Never has COEH alumna Jennifer Hatfield's training in occupational health nursing been tested more keenly than it has in the past six months, as legislators and the staff of the state Capitol have wrestled with solving the state's energy crisis against the backdrop of a bizarre workplace disaster that took one life and disrupted the lives of hundreds of others. Here is her experience.
January 16, 2001. The speaker of the Assembly had just tapped his gavel, wrapping up the Assembly session for the night, when an explosion on the opposite side of the building rocked the room. In her office, Occupational Health Nurse Jennifer Hatfield, MS '98, UC San Francisco, heard a loud thud, and her TV rattled.
"I thought it was the janitors dropping a heavy desk above me," she recalled. Moments later the fire alarm sounded. A big rig, its horn blaring, had barreled up the sidewalk, rammed the south side of the state Capitol just under the Senate chambers, and burst into flame, destroying a granite portico and setting an unoccupied Senate committee hearing room ablaze. The driver, a man with a history of mental illness, died instantly.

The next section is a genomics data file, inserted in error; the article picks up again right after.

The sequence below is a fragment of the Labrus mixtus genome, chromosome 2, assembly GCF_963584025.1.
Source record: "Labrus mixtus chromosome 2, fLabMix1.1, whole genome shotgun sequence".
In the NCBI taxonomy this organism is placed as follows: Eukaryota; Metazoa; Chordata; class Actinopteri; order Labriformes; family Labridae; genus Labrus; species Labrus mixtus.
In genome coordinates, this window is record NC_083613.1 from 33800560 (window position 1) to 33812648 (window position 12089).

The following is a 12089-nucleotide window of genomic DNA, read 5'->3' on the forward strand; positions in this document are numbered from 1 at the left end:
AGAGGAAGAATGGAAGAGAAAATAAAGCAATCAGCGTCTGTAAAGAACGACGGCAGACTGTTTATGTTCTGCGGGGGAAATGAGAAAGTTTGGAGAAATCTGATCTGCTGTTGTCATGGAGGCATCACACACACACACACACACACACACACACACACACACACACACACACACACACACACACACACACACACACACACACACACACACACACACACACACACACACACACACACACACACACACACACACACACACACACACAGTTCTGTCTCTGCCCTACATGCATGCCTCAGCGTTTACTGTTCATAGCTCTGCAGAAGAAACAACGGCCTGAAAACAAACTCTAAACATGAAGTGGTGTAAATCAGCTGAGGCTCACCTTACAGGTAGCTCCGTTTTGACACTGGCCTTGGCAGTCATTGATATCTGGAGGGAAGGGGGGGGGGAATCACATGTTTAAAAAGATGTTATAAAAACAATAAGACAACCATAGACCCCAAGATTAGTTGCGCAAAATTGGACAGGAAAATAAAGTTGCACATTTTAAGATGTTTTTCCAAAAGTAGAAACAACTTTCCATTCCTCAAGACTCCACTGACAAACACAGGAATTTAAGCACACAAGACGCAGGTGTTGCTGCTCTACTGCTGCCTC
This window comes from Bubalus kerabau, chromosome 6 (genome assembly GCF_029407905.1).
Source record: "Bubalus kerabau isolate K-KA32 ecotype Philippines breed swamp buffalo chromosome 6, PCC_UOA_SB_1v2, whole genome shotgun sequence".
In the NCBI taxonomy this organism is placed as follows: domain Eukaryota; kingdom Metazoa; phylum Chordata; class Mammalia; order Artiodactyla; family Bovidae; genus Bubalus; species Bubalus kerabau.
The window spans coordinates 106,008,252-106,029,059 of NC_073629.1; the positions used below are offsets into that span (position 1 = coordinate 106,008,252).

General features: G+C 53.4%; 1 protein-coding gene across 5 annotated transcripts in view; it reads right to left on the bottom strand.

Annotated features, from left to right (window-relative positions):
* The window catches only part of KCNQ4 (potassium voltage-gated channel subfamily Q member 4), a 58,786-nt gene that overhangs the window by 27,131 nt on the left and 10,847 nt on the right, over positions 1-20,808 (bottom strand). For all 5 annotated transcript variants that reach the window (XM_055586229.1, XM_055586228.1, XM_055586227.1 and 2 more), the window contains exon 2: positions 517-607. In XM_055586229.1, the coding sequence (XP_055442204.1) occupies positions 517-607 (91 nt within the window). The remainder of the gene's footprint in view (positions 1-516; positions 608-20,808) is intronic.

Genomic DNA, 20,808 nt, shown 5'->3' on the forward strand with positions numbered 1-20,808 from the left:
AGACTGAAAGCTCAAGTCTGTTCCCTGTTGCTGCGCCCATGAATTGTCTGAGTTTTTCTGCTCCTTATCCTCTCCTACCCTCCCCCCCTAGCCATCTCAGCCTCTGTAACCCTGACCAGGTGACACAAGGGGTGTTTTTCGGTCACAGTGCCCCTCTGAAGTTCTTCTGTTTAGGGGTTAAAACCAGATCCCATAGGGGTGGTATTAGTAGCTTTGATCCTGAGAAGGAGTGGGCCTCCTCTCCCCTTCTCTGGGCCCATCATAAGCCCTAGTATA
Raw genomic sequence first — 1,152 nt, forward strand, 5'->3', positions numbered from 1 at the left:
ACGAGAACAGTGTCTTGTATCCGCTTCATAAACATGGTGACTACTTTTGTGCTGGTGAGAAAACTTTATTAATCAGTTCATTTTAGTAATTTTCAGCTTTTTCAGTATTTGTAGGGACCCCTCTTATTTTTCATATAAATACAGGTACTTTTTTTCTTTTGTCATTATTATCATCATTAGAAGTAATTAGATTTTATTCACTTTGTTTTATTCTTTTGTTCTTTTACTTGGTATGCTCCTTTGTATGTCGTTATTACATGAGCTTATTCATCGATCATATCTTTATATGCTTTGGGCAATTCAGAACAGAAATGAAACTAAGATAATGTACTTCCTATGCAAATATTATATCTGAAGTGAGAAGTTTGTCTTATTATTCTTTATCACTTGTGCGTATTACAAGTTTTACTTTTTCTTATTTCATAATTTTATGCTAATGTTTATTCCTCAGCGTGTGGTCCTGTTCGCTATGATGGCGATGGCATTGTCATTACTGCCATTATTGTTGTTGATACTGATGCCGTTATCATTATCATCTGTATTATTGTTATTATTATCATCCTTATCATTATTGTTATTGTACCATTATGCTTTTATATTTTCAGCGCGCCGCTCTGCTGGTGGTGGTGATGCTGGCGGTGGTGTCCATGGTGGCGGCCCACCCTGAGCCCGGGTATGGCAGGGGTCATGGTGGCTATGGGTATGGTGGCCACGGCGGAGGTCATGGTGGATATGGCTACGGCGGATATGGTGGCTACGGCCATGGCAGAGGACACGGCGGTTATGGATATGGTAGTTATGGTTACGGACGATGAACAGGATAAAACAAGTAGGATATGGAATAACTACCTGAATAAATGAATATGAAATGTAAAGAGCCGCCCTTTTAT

"It looked like a war scene," Hatfield said. "It was very upsetting, but everyone knew how to evacuate the building properly, and we got everyone out in a calm and orderly fashion."
Once outside, however, the evacuation procedure frayed slightly around the edges.
"People didn't know their designated safety areas," Hatfield said, "and, despite the best efforts of the California Highway Patrol to keep gawkers away from the scene of the crash, it was amazing that a few people got safely out of the building only to circle back over there, even while the truck was still burning!"
In the months ahead, she and her colleagues would take steps to ensure that people knew their safety stations and would designate more people to direct the way to these stations, but, for the moment, Hatfield had to focus on immediate health and safety needs. One woman needed emergency care for smoke inhalation. Two people sprained their ankles running around in the dark looking for co-workers. And one man became distressed, because the fire reminded him of losing his house twice in fires.